US Navy grows bacteria to make jet fuel from seawater

The US Navy is thinking about finding a new, environmentally friendly and the cheapest source of fuel for jet engines. The navy has been skeptical about green energy and is instead willing to invest in genetic engineering and microbiology. In particular, in the cultivation of bacteria that convert salty seawater into an analogue of crude oil.

The US military is openly opposed to using biofuels for the military, as it creates dangerous dependence and vulnerability. To get a couple of tanks of fuel from rapeseed or rosehip oil, you need to sow huge fields, wait for the harvest, collect it and process it. It is expensive, time consuming and risky, but the rate on oil no longer works - the world has taken the trend towards environmentally friendly power plants.

A solution was found in the use of bacteria Halomonas, which in the 1980s were recognized as one of the most salt-tolerant and readily reproduce in seawater. Scientists at the Manchester Institute of Biotechnology, funded by the US Navy, have reengineered the Halomonas genome to make them produce chemical compounds similar to hydrocarbons in crude oil.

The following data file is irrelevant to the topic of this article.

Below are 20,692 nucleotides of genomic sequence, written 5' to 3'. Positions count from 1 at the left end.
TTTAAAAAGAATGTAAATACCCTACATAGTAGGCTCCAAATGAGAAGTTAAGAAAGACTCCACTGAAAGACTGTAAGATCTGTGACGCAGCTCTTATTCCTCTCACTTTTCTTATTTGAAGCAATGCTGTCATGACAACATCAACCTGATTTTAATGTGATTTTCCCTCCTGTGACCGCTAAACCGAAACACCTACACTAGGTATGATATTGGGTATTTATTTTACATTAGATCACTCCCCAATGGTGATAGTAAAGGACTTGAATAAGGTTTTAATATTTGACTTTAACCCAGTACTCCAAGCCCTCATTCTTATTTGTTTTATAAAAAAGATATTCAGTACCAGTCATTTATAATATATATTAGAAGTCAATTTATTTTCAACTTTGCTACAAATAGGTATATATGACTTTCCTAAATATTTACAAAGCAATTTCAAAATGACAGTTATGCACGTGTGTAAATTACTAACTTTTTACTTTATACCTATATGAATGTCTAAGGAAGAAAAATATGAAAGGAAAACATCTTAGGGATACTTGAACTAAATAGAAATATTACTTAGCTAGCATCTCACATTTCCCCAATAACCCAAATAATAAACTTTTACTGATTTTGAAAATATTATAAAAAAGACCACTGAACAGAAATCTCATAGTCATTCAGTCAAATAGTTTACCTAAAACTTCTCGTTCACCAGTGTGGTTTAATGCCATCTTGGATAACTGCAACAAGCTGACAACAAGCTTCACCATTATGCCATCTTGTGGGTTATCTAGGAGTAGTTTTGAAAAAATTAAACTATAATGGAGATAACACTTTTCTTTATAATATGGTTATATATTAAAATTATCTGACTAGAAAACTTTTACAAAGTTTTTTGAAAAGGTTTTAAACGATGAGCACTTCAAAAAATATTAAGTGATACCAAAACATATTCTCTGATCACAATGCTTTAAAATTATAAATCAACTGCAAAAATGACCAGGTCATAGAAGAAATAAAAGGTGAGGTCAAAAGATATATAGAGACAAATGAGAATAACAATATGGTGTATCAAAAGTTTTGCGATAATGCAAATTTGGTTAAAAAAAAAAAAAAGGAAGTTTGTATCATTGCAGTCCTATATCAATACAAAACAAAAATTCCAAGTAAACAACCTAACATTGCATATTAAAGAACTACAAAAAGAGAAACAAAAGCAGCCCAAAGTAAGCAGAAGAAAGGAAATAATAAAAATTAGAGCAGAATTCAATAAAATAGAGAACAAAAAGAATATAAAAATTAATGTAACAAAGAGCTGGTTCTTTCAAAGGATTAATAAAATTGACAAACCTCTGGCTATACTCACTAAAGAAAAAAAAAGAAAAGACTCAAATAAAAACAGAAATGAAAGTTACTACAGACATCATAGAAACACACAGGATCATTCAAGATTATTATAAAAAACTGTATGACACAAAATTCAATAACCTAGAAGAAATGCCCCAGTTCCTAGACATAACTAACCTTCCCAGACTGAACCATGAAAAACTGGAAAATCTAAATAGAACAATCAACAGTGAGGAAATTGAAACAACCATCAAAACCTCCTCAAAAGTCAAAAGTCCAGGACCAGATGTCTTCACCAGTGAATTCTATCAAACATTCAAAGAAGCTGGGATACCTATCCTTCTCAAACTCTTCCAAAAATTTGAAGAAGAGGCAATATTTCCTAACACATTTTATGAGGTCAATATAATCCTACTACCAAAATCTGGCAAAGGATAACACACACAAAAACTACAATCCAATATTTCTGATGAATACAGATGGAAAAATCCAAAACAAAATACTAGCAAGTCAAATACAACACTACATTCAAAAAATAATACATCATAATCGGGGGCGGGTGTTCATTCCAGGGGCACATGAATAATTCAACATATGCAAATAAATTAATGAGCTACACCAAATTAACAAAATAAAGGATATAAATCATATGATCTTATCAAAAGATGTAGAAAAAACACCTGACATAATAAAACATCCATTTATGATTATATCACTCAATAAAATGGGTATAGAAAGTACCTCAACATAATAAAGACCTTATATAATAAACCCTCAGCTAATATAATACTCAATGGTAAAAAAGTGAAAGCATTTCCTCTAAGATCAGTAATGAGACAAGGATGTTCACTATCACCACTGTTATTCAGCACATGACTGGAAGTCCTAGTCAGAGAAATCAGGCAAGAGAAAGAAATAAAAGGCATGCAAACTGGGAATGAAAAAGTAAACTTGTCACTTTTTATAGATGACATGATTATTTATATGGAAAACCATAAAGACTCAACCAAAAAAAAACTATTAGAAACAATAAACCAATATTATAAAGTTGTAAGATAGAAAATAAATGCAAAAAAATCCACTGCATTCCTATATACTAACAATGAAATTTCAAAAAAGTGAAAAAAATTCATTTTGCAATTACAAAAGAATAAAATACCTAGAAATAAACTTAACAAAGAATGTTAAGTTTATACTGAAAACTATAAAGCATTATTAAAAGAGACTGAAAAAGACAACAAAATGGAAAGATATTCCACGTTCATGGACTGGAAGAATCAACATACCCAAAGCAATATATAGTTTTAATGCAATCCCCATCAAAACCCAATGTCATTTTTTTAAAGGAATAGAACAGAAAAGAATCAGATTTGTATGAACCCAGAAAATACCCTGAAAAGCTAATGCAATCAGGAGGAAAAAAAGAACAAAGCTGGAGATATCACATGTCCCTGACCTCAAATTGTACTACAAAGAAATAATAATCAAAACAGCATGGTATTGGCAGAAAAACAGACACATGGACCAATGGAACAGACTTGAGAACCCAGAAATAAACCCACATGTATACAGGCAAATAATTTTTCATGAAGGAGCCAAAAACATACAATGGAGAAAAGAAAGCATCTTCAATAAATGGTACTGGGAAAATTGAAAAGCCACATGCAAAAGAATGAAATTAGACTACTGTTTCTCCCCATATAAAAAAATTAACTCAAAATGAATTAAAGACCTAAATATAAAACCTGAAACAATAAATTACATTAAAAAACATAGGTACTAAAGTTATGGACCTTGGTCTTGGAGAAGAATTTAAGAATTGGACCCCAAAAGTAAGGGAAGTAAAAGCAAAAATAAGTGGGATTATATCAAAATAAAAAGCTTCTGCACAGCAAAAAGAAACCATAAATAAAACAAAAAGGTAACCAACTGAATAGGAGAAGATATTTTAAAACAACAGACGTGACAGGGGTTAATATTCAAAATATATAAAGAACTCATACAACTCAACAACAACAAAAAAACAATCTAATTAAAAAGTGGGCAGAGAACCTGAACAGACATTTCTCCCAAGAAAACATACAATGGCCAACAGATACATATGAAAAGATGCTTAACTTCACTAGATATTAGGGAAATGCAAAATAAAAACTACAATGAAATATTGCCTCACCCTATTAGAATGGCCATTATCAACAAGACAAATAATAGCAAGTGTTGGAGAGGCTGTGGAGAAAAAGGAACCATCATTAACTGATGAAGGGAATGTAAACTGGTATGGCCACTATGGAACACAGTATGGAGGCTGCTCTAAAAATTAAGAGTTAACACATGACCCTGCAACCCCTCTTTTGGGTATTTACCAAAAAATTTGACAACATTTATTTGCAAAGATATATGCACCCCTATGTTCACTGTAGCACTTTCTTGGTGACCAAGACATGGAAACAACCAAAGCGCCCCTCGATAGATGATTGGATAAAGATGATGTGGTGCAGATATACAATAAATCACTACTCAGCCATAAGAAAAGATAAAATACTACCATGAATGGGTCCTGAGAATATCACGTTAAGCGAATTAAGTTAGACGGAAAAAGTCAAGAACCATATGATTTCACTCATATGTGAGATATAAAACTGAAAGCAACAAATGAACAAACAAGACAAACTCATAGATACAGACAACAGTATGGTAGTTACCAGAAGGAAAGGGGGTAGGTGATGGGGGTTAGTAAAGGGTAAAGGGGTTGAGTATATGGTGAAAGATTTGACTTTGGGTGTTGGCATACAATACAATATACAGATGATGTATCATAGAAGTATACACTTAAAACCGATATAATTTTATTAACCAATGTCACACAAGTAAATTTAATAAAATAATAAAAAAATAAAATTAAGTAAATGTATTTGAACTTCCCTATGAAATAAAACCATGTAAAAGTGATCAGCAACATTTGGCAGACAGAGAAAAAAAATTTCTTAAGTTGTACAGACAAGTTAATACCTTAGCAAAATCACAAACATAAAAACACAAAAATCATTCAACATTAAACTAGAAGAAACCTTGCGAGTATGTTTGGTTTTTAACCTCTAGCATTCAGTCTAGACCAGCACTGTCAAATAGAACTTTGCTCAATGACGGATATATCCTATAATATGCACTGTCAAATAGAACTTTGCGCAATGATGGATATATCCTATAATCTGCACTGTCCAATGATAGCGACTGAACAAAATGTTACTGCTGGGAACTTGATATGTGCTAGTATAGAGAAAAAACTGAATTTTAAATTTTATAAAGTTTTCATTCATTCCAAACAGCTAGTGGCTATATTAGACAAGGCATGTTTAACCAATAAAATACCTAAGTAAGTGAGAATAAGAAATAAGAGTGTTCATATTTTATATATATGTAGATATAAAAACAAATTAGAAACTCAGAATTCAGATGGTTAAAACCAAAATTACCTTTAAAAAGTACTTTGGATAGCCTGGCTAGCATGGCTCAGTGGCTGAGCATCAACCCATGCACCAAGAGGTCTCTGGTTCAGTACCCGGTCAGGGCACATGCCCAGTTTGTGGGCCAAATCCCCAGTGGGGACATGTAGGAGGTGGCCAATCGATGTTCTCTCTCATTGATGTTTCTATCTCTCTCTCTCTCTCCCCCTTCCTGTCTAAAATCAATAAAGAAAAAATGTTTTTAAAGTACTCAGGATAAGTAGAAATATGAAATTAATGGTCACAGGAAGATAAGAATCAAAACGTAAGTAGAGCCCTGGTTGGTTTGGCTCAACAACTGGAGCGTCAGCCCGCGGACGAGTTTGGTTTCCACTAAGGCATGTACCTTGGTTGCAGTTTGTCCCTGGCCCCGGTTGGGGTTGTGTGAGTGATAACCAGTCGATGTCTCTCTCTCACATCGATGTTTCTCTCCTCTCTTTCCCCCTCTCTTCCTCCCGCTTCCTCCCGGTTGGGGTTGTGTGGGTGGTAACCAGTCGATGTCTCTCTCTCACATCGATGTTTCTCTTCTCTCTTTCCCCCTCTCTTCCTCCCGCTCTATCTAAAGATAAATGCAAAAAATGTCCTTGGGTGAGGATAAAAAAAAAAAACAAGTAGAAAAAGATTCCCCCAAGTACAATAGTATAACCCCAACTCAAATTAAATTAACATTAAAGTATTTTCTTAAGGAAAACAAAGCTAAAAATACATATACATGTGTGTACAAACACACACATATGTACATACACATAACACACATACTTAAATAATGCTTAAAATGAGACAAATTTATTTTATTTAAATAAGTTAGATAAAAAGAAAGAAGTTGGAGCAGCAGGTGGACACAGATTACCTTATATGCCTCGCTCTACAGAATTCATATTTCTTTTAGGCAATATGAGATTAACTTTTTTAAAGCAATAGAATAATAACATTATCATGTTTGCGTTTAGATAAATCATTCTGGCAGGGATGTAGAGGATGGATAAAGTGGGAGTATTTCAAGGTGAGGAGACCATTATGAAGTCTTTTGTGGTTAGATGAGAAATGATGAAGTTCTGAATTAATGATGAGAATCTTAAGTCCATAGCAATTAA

However, this was the previous stage, now scientists reason like this: if we taught bacteria to make a substitute for oil, then why not force them to immediately produce ready-made fuel? Or at least the key components to it, which can be mixed without complicated processing and get the desired product. This is not an easy task - but science has advanced very far in the field of genome editing, so work continues. Ideally, developers want clean rocket fuel straight from seawater.